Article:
feeling the reward
I am a very lucky guy for finding a woman who loves the outdoors as much as I do and lets me do all the things I love to do. She is a better shot, a better hunter and my hunting partner. The look on her face when we got to her buck was the same look I had when I was 12. I was so proud of her; I was teary eyed when we were taking pictures of her and her buck.
Here are two different stories of successful western Oregon blacktail deer hunting trips. If you put your time in and spend a lot of time glassing the clear cuts you will find a buck. I have harvested a buck almost every year since I was 12. Being patient and having good optics are a huge key in being successful in hunting blacktails. Drive the logging roads, every clear cut you see stop and spend at least 30 minutes glassing. Look behind stumps, next to stumps and on timber edges. You will find a deer. It does take time to find them but when you do and harvest a blacktail, it is one of the most rewarding feelings there is.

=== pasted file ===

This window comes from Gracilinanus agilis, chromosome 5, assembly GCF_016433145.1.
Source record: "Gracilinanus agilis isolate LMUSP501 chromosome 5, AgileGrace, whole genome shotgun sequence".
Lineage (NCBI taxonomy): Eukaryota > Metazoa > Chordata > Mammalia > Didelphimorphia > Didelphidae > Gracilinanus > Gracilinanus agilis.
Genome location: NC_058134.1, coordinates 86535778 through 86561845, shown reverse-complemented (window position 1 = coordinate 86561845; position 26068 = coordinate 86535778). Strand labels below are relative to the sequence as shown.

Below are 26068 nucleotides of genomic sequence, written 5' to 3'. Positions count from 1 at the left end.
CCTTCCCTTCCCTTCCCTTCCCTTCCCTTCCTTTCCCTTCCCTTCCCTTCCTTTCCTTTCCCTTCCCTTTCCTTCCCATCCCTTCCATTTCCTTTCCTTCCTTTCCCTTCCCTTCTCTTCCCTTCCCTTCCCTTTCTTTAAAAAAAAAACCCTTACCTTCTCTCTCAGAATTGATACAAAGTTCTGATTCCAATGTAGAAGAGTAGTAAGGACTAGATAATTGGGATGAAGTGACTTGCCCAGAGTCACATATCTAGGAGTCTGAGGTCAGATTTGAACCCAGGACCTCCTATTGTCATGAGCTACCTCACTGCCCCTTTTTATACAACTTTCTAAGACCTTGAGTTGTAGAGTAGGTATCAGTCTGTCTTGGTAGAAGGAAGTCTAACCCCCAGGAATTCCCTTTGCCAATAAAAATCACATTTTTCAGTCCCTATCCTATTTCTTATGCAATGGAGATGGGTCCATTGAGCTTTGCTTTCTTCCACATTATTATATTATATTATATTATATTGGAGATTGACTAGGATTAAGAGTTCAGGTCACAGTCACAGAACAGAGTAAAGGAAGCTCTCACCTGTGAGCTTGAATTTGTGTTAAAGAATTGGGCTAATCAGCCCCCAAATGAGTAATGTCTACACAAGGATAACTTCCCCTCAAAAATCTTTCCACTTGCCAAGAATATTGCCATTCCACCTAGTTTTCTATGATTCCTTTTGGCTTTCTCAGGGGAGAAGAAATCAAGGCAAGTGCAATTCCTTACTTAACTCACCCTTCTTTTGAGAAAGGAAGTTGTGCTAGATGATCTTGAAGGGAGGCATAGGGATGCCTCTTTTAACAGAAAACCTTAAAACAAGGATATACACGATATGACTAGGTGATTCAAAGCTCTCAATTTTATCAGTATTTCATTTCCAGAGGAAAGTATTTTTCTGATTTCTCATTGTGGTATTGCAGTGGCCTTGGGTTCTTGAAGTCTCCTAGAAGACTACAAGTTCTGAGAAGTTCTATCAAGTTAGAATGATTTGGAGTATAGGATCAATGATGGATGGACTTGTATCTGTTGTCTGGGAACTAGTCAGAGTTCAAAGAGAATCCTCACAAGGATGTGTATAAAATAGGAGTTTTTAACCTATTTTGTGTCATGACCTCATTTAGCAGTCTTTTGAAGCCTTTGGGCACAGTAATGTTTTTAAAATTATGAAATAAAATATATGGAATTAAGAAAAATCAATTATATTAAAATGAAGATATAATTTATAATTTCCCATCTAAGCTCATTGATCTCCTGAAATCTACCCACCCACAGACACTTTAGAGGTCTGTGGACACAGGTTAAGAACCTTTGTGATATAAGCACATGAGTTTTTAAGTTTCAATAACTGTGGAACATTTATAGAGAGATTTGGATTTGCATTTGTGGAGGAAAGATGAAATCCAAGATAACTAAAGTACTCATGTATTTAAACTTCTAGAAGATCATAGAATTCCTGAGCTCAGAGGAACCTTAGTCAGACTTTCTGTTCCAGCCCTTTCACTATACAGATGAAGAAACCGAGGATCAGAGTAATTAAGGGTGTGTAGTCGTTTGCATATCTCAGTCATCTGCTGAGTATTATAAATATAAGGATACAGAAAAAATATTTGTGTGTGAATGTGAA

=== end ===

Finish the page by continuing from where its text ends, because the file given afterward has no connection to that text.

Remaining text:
Today, June 20, 2020 we get our controlled hunt results. My sister in law who is 17 drew an antlerless deer tag in the hunt area I usually hunt in. This will be her first hunting season. Could there be another first blacktail hunt in my future? I sure hope so. The older I get the more I do not give a rat’s behind about shooting a deer, I would rather spend my entire season helping a first timer or a new hunter get their first animal. I have high hopes for the upcoming season. I only hope I am able to help my sister in law in the harvest of her first blacktail deer the same way I helped my wife and the same way my dad helped me harvest my first deer. I have came to the conclusion that this is the real meaning of hunting, the more people we introduce to hunting the better!